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'Juke box jury' (Harold Wilson; Alec Douglas-Home; Jo Grimond)

10 of 15 portraits by Victor Weisz

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'Juke box jury' (Harold Wilson; Alec Douglas-Home; Jo Grimond)

by Victor Weisz
ink and crayon, circa 1964
18 1/4 in. x 21 1/2 in. (465 mm x 545 mm)
Given by executors of Elizabeth Weisz, 2003
Primary Collection
NPG 6633

Sittersback to top

Artistback to top

  • Victor Weisz (1913-1966), 'Vicky'; cartoonist. Artist associated with 15 portraits, Sitter in 2 portraits.

This portraitback to top

BBC1's weekly Juke Box Jury (1959-67) was the first television pop panel show. Hosted by David Jacobs, celebrities judged newly released singles as a 'hit' or a 'miss' by holding up a disc. Here Vicky shows Conservative Prime Minister Alec Douglas-Home both performing the Conservative Party's new pop record, 'Songs for the Swinging Voter' (in reality sung by Ian Wallace) and judging it a hit. Labour leader Harold Wilson and Liberal leader Jo Grimond are not impressed. On 3 July 1964, a similar Vicky cartoon appeared in the Evening Standard. This showed a record sleeve with the words 'Alec and the Swinging True-Blue Jeans Singing in Spanish - He Loves Me, Si! Si! Si! (a Hit with the Teeny Tory Tots)'. The Swinging Blue Jeans performed their hit single 'Hippy Hippy Shake' on the first Top of the Pops broadcast on BBC1 on 1 January 1964 and Beatlemania exploded the same year with their No.1 song ' She Loves You'. The Spanish allusion was to negotiations between Britain and Spain for the modernisation of the Spanish Navy using British-designed ships and weapons systems. The deal eventually fell through.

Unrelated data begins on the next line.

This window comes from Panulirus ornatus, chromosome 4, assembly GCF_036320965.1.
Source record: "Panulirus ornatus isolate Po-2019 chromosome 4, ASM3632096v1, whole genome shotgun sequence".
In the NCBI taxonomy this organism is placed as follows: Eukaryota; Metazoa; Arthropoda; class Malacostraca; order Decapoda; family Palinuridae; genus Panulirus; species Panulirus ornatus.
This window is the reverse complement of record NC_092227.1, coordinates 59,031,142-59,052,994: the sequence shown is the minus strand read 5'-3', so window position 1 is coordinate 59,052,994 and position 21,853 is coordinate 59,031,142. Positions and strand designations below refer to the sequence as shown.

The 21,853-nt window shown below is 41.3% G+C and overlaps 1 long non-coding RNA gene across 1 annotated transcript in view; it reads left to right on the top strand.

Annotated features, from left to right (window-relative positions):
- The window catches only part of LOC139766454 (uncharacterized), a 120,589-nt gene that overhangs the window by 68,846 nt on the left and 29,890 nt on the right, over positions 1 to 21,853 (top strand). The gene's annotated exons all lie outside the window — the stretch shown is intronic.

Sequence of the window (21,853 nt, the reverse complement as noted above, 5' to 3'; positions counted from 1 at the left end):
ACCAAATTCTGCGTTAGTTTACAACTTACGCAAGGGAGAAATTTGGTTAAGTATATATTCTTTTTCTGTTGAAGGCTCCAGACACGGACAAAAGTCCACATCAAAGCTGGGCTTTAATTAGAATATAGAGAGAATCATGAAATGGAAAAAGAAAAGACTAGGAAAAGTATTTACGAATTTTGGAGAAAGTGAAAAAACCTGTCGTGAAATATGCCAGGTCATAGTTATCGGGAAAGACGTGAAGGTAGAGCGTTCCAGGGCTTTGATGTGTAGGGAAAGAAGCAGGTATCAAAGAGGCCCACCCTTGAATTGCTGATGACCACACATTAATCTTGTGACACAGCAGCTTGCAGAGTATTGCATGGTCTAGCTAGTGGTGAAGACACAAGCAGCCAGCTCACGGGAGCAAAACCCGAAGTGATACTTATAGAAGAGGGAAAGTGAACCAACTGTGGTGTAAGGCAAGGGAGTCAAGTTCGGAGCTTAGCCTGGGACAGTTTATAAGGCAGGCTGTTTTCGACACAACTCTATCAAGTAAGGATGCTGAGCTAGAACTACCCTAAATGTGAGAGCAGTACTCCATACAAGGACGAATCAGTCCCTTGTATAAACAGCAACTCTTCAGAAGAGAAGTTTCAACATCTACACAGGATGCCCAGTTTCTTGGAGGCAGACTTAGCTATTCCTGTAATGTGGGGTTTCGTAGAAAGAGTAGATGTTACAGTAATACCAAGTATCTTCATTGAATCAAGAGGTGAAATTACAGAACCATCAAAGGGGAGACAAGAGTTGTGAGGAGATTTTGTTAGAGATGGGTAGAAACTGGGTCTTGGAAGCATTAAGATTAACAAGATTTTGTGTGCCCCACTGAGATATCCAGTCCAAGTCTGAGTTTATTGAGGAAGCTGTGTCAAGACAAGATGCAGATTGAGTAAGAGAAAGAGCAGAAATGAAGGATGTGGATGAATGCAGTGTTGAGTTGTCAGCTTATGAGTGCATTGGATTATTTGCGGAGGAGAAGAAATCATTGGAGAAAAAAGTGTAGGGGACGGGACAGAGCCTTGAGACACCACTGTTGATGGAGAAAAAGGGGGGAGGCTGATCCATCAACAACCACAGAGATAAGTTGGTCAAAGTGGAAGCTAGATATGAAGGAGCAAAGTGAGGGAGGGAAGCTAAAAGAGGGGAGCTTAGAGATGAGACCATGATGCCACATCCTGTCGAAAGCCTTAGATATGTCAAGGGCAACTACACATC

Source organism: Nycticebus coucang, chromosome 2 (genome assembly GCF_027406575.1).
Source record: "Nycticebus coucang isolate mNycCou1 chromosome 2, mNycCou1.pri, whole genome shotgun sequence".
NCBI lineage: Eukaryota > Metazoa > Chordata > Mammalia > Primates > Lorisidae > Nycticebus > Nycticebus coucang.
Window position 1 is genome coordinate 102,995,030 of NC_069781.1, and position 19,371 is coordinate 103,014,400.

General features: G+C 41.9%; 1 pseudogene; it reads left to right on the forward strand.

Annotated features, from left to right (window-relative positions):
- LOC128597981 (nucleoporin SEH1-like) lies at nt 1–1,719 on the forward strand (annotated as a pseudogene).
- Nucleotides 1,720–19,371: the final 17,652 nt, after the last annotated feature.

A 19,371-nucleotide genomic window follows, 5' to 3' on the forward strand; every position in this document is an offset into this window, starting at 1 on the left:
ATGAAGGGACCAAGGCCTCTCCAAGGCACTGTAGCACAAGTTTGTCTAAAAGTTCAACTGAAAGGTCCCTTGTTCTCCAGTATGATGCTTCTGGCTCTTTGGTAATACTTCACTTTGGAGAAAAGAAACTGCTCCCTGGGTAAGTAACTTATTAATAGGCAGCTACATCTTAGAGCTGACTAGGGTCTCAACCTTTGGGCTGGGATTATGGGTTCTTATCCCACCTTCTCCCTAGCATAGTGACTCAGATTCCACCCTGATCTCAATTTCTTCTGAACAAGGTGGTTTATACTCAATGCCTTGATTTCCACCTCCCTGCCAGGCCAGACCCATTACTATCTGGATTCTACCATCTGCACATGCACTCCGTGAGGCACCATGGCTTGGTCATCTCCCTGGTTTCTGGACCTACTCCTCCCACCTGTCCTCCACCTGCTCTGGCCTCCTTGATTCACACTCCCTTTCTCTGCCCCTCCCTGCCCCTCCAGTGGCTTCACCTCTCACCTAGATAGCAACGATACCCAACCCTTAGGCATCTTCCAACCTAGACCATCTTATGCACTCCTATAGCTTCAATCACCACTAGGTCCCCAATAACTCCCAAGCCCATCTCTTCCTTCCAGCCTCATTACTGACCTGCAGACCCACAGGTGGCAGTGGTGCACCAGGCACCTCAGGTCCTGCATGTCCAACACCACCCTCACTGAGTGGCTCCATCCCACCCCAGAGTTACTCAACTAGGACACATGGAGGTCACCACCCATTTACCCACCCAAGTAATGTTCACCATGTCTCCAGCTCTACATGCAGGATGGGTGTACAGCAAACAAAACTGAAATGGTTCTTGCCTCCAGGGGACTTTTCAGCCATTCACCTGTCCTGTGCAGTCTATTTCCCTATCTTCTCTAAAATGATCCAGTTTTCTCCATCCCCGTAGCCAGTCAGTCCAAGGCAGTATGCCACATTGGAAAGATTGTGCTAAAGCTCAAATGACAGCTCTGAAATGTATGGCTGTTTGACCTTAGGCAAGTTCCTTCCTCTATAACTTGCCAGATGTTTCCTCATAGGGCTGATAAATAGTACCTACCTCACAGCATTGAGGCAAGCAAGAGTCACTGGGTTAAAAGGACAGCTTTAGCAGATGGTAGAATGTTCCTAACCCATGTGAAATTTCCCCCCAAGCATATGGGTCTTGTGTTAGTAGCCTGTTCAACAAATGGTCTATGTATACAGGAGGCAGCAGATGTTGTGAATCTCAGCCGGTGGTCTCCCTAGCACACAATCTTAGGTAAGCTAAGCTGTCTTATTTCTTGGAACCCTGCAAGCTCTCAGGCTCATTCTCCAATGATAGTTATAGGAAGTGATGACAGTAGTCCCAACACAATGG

Linked displays and exhibitionsback to top

Events of 1964back to top

Current affairs

Harold Wilson narrowly wins the general election for the Labour Party, the first of his four election victories.
Peter Allen and Gwynne Evans become the last people to be executed in the United Kingdom before capital punishment was abolished in 1965.
The Sun newspaper replaces the Daily Herald.

Art and science

Top of the Pops begins its rein as the longest running television music show. The first broadcast was presented by Jimmy Savile and included the Rolling Stones, Dusty Springfield, The Hollies and The Beatles, who were the show's first number 1 with I Want to Hold Your Hand.


The Civil Rights Act is passed in the USA, outlawing discrimination based on race, colour, religion, sex or national origin. The Act abolished the 'Jim Crow Laws' in the Southern States, making forced segregation illegal.
After spending two years in prison Nelson Mandela is sentenced to Life in Prison for the crimes of sabotage and crimes equivalent to treason against the Republic of South Africa.

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